More objectionable still than “Hi, my name is Jonathan . . .” is the phrase to follow. After the opening introduction, the waiter will soon return to the table with an artificial grin and the query “Are you guys ready to order?” My mother, who is over seventy, a mother of four, and a Ph.D., is categorically not “you guys,” but waiters invariably seem to think that she would like to be. Not that she complains—she’s a good sport, and is usually too worried that the kitchen will slip a rack of ribs into her vegetarian pasta to trouble with forms of address—but it irks me, her youngest and long-disrespectful son. The fact that my wife and I are also “you guys” is a minor matter in comparison. The gender attribution is less of an issue here than its forced casualness. The word “guy,” after all, is slang. Its nearest equivalent in French, and surely its semantic progenitor, is gar. “Hi, guys,” becomes Salut les gars. One need only imagine a self-respecting French waiter addressing an elderly couple as les gars to know how far from that standard we Americans have devolved. Call me retro, but call my mother ma’am.
If I thought it through, at the corner of Balzac and Friedland, I would conclude that I am nervous because I am foreign, because I am not accustomed to eating this way, and because I suspect that there are things one absolutely does not say or do in the dining room of this restaurant that we, or I, will say or do. I dread the near-certainty that common courtesy and good manners will not suffice. Something will slip, some gaffe, made all the worse because it will be committed in ignorance, and with the best of intentions. We will break a cardinal law of French etiquette, something more heinous, perhaps, than licking our fingers and wiping our chins with the tablecloth, and we will do it with gravity and politesse. We both know that it is acceptable and expected in France to “mop”—to clean the remaining sauce from one’s plate with a slice of baguette, an act of barbar- ism at self-respecting tables of the United States. For reasons that remain unclear—my Scotch-Canadian grandmother, perhaps—I was raised to eat in the continental fashion, wherein it is permissible to spear a mor- sel with the fork in the left hand, tines down, and raise the bite directly to the mouth—another faux pas, generally speaking, en Amérique. And we know that one uses the silverware from the outside in as the meal progresses. But otherwise we’re on our own. The problem with etiquette is that it is a language, like Urdu; it is not intuitive, but learned.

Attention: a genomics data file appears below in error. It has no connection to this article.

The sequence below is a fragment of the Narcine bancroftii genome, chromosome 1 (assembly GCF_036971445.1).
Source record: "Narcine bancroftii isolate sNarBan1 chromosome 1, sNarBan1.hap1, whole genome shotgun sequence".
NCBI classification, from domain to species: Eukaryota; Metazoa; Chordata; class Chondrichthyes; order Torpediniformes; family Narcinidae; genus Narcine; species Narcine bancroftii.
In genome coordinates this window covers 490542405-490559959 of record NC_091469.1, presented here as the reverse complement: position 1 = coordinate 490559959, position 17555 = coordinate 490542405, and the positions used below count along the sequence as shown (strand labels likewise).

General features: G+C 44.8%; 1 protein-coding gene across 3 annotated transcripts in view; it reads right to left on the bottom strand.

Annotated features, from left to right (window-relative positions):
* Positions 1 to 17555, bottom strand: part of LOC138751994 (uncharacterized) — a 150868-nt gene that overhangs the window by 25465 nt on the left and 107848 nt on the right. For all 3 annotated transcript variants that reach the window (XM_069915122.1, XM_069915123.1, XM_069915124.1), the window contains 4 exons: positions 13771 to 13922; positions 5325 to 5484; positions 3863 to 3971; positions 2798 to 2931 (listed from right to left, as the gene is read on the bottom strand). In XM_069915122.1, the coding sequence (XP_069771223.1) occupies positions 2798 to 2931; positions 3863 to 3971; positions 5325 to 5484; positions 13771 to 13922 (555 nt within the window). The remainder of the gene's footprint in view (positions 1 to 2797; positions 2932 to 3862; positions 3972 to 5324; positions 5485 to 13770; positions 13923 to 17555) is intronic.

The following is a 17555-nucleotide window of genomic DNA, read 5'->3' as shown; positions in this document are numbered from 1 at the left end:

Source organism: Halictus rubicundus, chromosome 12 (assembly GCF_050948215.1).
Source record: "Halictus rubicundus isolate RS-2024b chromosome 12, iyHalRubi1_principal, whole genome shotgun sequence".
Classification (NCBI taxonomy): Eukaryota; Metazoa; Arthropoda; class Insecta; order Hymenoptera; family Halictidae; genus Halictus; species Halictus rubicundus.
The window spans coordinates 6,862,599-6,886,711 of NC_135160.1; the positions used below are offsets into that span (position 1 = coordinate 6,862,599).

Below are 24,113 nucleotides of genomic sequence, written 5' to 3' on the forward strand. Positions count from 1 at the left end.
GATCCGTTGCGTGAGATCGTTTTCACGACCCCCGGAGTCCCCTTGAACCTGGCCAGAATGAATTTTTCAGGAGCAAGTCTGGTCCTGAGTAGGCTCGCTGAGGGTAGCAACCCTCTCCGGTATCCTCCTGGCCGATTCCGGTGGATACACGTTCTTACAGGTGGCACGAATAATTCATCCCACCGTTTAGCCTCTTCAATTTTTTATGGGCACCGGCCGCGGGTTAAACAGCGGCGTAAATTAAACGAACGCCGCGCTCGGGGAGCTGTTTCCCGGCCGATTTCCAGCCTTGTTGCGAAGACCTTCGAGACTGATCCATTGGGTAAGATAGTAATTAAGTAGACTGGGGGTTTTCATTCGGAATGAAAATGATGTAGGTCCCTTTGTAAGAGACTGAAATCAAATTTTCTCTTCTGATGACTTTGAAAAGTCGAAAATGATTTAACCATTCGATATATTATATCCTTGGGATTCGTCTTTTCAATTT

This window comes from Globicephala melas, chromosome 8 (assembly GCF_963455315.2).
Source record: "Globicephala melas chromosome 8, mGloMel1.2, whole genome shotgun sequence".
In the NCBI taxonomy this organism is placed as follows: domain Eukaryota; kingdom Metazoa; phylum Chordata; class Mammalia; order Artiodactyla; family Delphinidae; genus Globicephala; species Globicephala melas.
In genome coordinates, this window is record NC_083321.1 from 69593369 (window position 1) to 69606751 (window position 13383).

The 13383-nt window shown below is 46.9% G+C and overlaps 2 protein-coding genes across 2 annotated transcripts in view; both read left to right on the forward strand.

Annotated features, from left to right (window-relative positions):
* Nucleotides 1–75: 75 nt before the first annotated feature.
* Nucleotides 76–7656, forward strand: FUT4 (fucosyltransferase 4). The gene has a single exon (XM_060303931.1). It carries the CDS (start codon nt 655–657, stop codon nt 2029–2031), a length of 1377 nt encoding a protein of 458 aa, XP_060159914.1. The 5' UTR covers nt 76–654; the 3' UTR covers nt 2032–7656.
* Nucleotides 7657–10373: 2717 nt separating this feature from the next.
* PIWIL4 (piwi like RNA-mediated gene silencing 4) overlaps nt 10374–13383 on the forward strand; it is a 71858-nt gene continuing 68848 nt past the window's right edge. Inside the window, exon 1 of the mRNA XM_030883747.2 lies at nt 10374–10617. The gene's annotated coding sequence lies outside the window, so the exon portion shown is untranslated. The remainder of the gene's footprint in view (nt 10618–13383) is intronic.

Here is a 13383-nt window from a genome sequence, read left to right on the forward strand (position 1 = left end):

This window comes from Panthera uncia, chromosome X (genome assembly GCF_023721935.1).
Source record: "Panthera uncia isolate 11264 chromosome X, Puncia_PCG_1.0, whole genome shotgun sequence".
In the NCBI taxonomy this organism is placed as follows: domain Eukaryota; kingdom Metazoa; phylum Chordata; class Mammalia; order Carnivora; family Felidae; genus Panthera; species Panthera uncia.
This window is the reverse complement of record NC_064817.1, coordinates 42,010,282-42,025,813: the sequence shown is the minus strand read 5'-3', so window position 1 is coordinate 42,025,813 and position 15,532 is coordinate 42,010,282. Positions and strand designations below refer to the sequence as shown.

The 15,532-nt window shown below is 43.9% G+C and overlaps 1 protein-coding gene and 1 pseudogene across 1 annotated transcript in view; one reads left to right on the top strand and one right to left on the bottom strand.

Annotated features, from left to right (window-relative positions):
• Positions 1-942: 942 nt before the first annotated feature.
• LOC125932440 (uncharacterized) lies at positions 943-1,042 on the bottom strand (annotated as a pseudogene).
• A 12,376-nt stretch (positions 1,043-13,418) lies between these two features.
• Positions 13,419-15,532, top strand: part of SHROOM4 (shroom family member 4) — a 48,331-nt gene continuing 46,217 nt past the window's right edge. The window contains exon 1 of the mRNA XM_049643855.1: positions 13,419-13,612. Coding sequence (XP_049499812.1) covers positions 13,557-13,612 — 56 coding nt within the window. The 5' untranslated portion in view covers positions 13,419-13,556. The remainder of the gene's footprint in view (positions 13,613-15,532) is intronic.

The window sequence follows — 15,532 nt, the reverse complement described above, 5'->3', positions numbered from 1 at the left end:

On the one hand, I think, if I forget myself and smell the cork, as any American rube is apt to do, so be it. Such a thing is never done by people who actually know wines, because the odor of the cork reveals precisely nothing. Or, rather, it reveals one’s ignorance, and one’s desire to be admired as worldly. The fact that one is surrounded by men who smell their corks at overpriced business lunches in mediocre restaurants does not lend credence to the act. In any case, there should be no reason, really, that one should be expected to do anything more than behave according to the laws of natural courtesy, especially if one is having a meal for the price of a used car.
Whereas Erin’s anxiety may be natural, mine is more puzzling on the face of it, for I have been apprenticing at Taillevent off and on over the last three months. With the permission of owner Jean-Claude Vrinat and his two chefs, I have become a kind of reporter-apprentice and ambulatory traffic cone in the kitchens. When I am not harrying the chefs with questions, snacking on petits-fours in the pastry kitchen, or wolfing down small offerings in the cuisine, I am doing some small task half as well, and twice as slowly, as the greenest young cook in the house. I remove shards of shell from trays of crabmeat, press rings of dough into baking tins smaller than shot glasses, pass a torch over Crèmes brûlées à la Bergamote, cut rose petals from sheets of white chocolate.